Toni
Toni L. Chapman
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Laurel
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Watching for Tolkien

Does anyone know anything about the new Tolkien book that is scheduled for release on April 17?

http://search.barnesandnoble.com/booksearch/isbnInquiry.asp?z=y&EAN=9780618894642&itm=1
"Truth must of necessity be stranger than fiction, for fiction is the creation of the human mind, and therefore is congenial to it." ~~G.K. Chesterton
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Paul_Hochman
Posts: 2,801
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Re: Watching for Tolkien



Laurel wrote:
Does anyone know anything about the new Tolkien book that is scheduled for release on April 17?

http://search.barnesandnoble.com/booksearch/isbnInquiry.asp?z=y&EAN=9780618894642&itm=1




It should be prove to be the sci-fi/fantasy release of the year, Laurel. The first original Tolkien work since The Silmarillion! Here's some more information:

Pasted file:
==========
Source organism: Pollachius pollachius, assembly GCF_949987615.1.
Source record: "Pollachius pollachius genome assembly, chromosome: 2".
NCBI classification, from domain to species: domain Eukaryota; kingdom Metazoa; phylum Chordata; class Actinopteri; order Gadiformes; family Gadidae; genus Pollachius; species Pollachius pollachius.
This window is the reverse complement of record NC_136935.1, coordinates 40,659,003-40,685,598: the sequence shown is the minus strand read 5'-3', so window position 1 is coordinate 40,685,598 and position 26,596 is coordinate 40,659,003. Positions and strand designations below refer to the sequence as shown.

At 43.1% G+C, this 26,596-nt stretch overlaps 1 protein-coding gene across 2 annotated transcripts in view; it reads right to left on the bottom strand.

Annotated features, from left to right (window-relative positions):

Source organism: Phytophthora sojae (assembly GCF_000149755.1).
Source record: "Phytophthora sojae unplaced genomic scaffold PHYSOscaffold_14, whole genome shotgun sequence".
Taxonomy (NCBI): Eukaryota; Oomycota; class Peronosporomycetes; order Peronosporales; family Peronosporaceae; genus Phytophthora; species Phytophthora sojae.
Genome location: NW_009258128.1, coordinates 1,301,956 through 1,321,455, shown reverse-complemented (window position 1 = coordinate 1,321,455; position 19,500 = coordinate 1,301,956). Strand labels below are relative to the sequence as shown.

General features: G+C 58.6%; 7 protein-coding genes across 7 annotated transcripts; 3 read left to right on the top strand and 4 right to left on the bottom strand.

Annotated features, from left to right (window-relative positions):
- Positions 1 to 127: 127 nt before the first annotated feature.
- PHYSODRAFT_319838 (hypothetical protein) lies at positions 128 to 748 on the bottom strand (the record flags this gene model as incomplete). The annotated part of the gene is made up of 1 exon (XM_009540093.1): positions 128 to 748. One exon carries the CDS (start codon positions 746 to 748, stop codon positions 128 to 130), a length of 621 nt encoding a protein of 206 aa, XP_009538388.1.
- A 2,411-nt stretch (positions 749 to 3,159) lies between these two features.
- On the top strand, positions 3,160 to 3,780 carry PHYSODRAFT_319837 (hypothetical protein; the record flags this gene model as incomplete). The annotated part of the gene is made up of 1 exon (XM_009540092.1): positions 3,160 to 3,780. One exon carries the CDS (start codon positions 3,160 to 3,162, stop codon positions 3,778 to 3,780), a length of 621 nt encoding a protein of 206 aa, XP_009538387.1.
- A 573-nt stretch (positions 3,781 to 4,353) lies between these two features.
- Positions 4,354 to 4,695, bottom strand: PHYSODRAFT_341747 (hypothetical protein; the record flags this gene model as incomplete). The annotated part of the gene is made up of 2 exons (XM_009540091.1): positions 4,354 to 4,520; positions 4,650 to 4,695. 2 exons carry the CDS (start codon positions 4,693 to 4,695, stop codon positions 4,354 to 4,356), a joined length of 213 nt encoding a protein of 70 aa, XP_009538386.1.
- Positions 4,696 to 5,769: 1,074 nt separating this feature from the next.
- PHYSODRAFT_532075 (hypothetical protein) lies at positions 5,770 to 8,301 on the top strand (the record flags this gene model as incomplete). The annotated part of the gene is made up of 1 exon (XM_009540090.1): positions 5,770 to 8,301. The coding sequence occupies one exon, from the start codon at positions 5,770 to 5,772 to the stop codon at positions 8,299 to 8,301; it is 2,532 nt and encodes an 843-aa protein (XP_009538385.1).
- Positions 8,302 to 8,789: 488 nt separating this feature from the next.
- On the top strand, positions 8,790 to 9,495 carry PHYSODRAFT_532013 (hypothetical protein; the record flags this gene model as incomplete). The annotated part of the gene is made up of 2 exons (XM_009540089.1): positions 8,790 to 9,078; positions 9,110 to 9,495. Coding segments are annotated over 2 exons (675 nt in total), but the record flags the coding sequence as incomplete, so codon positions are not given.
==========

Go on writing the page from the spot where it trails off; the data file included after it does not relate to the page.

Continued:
"The Children of Húrin, begun in 1918, was one of three ‘Great Tales’ J.R.R. Tolkien worked on throughout his life, though he never realised his ambition to see it published in his lifetime. Some of the text will be familiar to fans from extracts and references within other Tolkien books but this is the first time the entire story has been presented in its complete form.

As Adam Tolkien elaborated in a recent interview: ‘This is a more difficult question than it seems: As you know, versions and pieces of the story of Húrin and his descendants have been published in various works (The Silmarillion, Unfinished Tales, The Book of Lost Tales, The Lays of Beleriand, etc). The text of The Children of Húrin is in part compiled from these extant texts, and particularly that which appears in Unfinished Tales.

‘But it is a new reworking of the complete story. Many parts of the text will be – if not identical – recognizable to the knowledgeable reader, but there are also pieces that have never appeared before. Also the format of the text, as a standalone and complete text with no editorial commentary to interrupt the tale, should in itself and in my opinion considerably transform the reading experience.

‘The text as a whole can be said to be “new” as it is a recomposition of published texts and other “pieces” that weren’t published previously. The completed puzzle, in a sense.’"